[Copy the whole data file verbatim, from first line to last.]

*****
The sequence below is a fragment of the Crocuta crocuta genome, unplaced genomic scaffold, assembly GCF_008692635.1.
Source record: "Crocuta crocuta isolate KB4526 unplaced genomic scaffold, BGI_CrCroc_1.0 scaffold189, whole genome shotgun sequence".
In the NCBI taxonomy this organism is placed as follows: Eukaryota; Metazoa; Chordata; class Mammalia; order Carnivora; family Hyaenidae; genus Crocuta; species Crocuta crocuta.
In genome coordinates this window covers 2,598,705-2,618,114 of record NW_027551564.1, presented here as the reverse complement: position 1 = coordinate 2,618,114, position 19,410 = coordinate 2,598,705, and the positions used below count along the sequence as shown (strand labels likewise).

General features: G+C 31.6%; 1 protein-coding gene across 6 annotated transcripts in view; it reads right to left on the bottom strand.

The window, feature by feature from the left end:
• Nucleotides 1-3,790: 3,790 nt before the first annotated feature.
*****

The sequence below is a fragment of the Crocuta crocuta genome, unplaced genomic scaffold, assembly GCF_008692635.1.
Source record: "Crocuta crocuta isolate KB4526 unplaced genomic scaffold, BGI_CrCroc_1.0 scaffold189, whole genome shotgun sequence".
In the NCBI taxonomy this organism is placed as follows: Eukaryota; Metazoa; Chordata; class Mammalia; order Carnivora; family Hyaenidae; genus Crocuta; species Crocuta crocuta.
In genome coordinates this window covers 2,598,705-2,618,114 of record NW_027551564.1, presented here as the reverse complement: position 1 = coordinate 2,618,114, position 19,410 = coordinate 2,598,705, and the positions used below count along the sequence as shown (strand labels likewise).

General features: G+C 31.6%; 1 protein-coding gene across 6 annotated transcripts in view; it reads right to left on the bottom strand.

The window, feature by feature from the left end:
• Nucleotides 1-3,790: 3,790 nt before the first annotated feature.